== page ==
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Which one is correct:

  1. Edison was the inventor of the light bulb.
  2. Edison is the inventor of the light bulb.

When writing or speaking about Edison, it's correct to state that "he was an inventor", but what is correct when referring to the fact that he (still) is considered the inventor of something?

Option 1 (was) wins the Google contest by 19100 to 6, which probably answers my question. However, as a non-native English speaker, this isn't totally clear to me. As a matter of fact, I'm not certain what tense I would use in my native language (Swedish) for this construct!

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If you use "Edison invented the light bulb" your temporal problem is removed. –  gam3 Jul 31 at 6:31

3 Answers 3

up vote 5 down vote accepted

You can use either. The present you would use is called Historical Present. It's used both in fiction and in history books, depending on your choice. These are both acceptable:

  1. Edison was the inventor of the light bulb.
  2. Edison is the inventor of the light bulb.
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I didn't add it to the answer because I'm not sure but in Italian you could use the future tense as well, for historical events. I'm not sure this applies to English. (Some native speaker might confirm or not.) –  Alenanno Jan 31 '12 at 10:53
    
As part of a historical narrative, yes. “In 1879, Edison will go on to patent an improved light bulb”. –  MετάEd Jan 31 '12 at 14:43
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@MetaEd: "In 1879, Edison would go on to patent an improved light bulb" sounds better to my ears. I wouldn't use the indicative unless a narrative context had been established, and I especially wouldn't use it with a specific point in time in mind. I would also prefer "after 1879" to "in 1879". –  Robusto Sep 22 '12 at 20:02
    
In English there is no future tense. –  Noah Sep 23 '12 at 6:52
    
@Noah - But someday there will be. –  MT_Head Sep 23 '12 at 7:07

As other answers explain, either is correct grammatically. However, "Edison was the inventor of the light bulb" could imply to me that he is no longer the inventor! So it may be "technically the most correct" to use "is", albeit its lack of popularity.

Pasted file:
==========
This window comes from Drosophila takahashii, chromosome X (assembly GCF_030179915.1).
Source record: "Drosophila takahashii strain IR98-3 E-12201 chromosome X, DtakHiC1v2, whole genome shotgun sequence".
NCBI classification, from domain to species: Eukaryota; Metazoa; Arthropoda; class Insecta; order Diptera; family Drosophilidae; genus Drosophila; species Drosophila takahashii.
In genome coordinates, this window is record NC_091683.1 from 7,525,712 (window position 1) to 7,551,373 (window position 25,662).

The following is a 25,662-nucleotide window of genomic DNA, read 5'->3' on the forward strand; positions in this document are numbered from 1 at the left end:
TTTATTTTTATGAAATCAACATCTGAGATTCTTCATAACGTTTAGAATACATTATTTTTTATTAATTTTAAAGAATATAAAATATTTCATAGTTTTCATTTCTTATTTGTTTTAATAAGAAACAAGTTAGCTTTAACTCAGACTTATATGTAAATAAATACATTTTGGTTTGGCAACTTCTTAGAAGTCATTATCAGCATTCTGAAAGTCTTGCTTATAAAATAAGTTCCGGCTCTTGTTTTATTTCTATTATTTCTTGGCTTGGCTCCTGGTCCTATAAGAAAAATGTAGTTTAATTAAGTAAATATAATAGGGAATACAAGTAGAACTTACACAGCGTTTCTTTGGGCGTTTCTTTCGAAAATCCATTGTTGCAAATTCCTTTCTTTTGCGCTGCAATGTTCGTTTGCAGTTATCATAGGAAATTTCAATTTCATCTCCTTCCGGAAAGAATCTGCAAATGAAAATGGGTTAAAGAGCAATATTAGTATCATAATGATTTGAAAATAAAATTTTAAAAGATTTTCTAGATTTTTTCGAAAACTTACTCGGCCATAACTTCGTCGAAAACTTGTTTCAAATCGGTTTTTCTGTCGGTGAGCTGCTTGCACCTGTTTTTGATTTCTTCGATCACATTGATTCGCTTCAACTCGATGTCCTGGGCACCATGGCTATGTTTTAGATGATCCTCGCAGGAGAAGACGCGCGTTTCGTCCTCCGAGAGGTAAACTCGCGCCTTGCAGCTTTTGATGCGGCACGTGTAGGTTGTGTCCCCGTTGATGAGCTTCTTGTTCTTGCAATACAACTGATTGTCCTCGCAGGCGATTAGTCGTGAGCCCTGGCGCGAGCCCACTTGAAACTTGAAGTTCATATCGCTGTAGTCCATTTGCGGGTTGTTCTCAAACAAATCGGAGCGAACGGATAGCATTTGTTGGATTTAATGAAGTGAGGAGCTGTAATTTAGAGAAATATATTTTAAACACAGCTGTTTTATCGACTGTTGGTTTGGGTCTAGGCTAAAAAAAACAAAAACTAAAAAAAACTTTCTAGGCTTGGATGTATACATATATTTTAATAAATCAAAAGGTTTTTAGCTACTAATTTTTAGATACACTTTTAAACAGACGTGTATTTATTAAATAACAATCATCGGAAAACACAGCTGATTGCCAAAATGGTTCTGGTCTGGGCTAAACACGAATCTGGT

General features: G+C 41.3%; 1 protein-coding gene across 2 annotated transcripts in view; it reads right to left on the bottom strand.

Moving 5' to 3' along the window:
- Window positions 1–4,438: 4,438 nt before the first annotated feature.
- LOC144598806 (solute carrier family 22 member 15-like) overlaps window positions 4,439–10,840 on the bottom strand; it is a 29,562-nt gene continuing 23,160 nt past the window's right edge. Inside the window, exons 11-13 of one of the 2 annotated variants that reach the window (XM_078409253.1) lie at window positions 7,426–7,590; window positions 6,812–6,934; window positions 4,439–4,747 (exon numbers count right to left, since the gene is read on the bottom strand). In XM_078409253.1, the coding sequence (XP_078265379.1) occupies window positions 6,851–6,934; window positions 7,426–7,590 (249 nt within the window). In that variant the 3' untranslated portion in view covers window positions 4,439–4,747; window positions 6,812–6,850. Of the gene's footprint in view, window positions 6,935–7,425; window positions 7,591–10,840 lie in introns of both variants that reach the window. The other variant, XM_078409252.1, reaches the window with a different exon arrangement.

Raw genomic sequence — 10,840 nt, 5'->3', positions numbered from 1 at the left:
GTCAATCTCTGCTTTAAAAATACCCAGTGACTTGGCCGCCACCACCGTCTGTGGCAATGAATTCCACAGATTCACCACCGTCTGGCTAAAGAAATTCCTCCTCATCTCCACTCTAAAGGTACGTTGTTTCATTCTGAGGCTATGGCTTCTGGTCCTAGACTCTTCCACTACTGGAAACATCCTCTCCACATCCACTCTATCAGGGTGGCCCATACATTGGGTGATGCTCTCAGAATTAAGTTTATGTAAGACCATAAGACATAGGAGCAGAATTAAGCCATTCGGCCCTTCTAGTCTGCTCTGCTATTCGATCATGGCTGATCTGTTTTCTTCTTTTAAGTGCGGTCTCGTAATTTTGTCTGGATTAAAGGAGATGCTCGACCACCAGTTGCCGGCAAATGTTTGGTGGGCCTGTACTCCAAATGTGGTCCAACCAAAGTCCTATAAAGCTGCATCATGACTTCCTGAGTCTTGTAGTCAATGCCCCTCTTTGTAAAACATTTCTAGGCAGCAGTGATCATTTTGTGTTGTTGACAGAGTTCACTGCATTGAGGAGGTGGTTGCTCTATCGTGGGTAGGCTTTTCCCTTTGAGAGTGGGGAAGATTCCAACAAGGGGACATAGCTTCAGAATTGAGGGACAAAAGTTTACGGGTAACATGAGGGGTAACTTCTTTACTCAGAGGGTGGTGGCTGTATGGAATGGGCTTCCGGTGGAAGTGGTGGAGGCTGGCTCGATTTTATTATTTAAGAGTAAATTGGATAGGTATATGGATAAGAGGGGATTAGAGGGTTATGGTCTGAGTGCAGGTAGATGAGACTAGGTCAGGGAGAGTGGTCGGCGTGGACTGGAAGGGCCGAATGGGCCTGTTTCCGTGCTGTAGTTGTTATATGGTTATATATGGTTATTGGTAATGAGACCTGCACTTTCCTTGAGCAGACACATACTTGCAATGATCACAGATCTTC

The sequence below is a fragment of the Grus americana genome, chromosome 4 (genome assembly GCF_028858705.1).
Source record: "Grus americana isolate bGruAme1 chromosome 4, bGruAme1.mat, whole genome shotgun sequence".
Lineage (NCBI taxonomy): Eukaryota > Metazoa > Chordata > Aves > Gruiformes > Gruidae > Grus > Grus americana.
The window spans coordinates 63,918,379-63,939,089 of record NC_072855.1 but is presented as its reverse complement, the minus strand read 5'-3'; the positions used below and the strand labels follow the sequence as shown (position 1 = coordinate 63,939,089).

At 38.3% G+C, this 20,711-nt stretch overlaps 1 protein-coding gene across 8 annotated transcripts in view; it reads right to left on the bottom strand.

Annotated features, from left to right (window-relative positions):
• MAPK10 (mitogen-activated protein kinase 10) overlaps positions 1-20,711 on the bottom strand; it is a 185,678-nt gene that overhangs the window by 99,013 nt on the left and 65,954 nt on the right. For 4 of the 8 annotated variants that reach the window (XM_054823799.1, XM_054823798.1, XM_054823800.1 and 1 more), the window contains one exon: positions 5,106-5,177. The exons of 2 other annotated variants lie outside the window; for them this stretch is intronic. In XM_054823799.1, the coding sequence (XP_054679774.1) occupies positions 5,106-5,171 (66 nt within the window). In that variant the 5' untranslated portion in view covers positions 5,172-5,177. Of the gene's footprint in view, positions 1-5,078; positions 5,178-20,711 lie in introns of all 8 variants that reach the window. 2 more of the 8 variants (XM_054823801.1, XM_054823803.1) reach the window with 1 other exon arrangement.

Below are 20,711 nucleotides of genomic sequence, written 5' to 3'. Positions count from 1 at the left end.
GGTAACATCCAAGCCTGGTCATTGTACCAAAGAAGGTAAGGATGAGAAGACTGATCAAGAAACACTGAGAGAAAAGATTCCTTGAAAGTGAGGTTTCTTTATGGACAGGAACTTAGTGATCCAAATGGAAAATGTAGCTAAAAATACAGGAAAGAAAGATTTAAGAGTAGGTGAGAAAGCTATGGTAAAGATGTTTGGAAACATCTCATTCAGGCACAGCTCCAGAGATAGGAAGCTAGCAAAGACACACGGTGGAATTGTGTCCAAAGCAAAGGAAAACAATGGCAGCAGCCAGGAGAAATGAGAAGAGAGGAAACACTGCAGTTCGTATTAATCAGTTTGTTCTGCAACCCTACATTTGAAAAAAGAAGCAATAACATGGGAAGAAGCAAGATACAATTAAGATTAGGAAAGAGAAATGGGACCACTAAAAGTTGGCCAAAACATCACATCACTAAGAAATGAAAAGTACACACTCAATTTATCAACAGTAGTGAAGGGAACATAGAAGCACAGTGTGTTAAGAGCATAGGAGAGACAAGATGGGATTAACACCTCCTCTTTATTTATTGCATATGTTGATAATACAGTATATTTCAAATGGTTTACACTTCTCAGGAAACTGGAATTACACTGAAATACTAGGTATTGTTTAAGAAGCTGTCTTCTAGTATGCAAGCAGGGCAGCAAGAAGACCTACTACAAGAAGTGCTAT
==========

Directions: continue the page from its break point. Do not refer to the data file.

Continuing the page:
Specifically the "was" is shorthand for "Edison was the inventor, but now he's dead", so it may depend on the context which one you really want to use.

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Late Edison is the inventor of the light bulb is the correct usage

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Please explain your reasoning... we need more than just personal opinion! –  Andrew Sep 22 '12 at 5:56
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I have never heard anyone over the age of 10 use 'Late Edison' as opposed to 'the late Thomas Edison'. It may be common in your circles, but that doesn't make it "correct". –  TimLymington Sep 22 '12 at 9:36
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He's known as Late Edison because, despite his many achievements, he never did manage to invent a decent alarm clock. (Note: this is almost certainly not true.) –  MT_Head Sep 23 '12 at 7:08
    
I would argue any deceased person, being no longer alive, is not naturally said to "be" anything, or to "exist" in the accepted sense which warrants "is". So, outside of the special case of 'historical present' (nicely described above), I would argue the natural tendency is to expect the past tense. Insisting on the historical present, I believe, is narrow to the point of incorrect. –  shermy Dec 25 '13 at 8:57

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